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USS Spark (1813) was a heavily armed brig in the services of the United States Navy, built for service in the War of 1812. However, she was completed too late for that war and was assigned, instead, to the Barbary Wars in the Mediterranean. After two voyages in support of that action, she was assigned to suppress pirates in the Caribbean, where she was successful in capturing a number of pirate ships and their crews.

USS Spark (1813)
Sail plan of USS Spark
History
United States
Name: USS Spark
Laid down: date unknown
Completed: 1813
Acquired: 1814
Commissioned: circa 20 May 1815
Recommissioned: 1 July 1816
Decommissioned: circa 1825
Fate: sold 1826
General characteristics
Type: Brig
Displacement: 310 tons
Length: 103' (between perpendiculars)
Beam: 25' 4"
Draft: 12' 8"
Propulsion: brig sail
Speed: not known
Complement: 90
Armament:
  • Two long 18-pounder guns
  • Ten 18-pounder carronades

Contents

Built in New YorkEdit

The first ship to be so named by the Navy, Spark -- a privateer built in 1813 at Sag Harbor, Long Island, New York -- was purchased by the Navy at Baltimore, Maryland, in 1814 for service in the war with England. However, the war ended before the brig could get to sea for active service against the Royal Navy.

Barbary Wars serviceEdit

Spark, commanded by Lt. Thomas Gamble, departed New York City on 20 May 1815 and sailed for the Mediterranean for operations in Commodore Stephen Decatur's squadron against pirates of Algiers.

She reached Gibraltar on 15 June and, two days later, helped in operations resulting in the capture of the Algerian flagship, Mashuda, near Cape de Gatt. On the 19th, she aided Epervier, Torch, and Spitfire in running Estedio ashore where she was boarded and captured.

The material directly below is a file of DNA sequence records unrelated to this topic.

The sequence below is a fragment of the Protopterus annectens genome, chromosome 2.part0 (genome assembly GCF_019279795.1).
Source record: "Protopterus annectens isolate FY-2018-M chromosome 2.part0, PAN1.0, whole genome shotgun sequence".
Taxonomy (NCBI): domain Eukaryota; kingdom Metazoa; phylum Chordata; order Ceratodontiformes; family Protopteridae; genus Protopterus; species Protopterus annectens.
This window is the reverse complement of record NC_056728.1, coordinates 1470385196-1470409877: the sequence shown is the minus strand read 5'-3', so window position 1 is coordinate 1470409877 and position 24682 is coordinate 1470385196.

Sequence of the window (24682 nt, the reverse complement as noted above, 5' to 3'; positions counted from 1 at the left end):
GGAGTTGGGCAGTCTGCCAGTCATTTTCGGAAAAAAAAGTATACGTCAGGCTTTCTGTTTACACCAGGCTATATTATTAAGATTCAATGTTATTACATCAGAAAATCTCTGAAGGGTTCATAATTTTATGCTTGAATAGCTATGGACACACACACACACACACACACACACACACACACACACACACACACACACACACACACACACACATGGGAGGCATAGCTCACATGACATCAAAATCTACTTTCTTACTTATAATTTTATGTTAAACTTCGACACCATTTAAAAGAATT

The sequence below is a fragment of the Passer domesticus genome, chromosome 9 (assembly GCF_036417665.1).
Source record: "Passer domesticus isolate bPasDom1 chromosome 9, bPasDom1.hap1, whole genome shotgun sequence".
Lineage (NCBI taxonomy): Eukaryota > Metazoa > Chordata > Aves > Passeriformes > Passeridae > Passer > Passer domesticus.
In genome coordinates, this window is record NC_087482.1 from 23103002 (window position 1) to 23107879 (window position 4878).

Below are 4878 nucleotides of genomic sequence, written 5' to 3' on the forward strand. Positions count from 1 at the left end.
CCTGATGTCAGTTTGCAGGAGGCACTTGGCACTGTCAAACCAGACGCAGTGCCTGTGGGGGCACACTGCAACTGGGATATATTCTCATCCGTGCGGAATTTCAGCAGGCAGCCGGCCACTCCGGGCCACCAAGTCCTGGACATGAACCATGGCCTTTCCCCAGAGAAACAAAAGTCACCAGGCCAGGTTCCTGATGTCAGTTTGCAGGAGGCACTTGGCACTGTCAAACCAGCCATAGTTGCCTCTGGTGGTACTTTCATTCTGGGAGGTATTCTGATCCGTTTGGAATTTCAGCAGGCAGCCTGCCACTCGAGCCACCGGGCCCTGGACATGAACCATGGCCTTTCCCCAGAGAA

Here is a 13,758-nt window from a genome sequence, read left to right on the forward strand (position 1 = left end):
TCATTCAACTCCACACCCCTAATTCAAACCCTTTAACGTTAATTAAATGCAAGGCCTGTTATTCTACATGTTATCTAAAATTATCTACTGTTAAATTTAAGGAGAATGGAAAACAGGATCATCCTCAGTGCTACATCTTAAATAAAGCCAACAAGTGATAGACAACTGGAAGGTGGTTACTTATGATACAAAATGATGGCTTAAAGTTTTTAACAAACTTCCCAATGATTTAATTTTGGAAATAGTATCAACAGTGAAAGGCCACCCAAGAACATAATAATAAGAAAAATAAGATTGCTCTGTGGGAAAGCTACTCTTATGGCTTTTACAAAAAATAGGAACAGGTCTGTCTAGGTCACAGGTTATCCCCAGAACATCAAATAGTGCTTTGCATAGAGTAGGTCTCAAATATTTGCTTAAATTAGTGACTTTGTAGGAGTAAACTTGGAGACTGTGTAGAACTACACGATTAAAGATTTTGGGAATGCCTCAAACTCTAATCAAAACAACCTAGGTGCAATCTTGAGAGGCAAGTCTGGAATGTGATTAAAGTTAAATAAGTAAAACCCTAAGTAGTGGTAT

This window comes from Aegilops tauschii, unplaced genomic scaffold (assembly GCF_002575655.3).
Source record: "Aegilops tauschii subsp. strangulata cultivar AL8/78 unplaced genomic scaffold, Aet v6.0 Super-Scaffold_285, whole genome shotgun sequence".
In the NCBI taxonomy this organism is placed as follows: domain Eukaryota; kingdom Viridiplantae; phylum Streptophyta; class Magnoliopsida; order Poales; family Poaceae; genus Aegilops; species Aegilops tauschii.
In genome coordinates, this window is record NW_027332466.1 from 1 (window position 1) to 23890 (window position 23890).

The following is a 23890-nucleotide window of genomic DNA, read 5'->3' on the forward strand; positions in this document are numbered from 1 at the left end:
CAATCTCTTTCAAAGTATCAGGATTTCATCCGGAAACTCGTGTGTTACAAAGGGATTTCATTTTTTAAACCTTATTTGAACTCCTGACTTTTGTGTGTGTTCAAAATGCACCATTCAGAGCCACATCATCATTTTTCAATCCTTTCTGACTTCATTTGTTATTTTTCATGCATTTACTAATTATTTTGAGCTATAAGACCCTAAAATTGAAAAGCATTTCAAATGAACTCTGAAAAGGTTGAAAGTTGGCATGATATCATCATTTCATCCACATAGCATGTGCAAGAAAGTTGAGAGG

After cruising in the Mediterranean through the summer, Spark sailed for home on 6 October in a squadron commanded by Commodore William Bainbridge and reached Newport, Rhode Island, on 15 November and was laid up for repairs.

Recommissioned for dispatch dutyEdit

Recommissioned on 1 July 1816, the brig sailed again for the Mediterranean on 6 September carrying a letter from the President of the United States for the Dey of Algiers and orders appointing Commodore Isaac Chauncey and Consul-General Shalter commissioners to negotiate for peace. Spark cruised in the Mediterranean until returning home in 1821.

Fighting Caribbean piratesEdit

In the autumn of 1821, Spark, now commanded by Lt. John H. Elton, departed Boston, Massachusetts, for the Caribbean for operations against pirates. In January 1822, he captured a Dutch sloop and brought her and seven pirates to Charleston, South Carolina, for trial. She returned to the Caribbean and spent over three years suppressing buccaneers.

The brig returned home in 1825 and was sold at New York City in 1826.

ReferencesEdit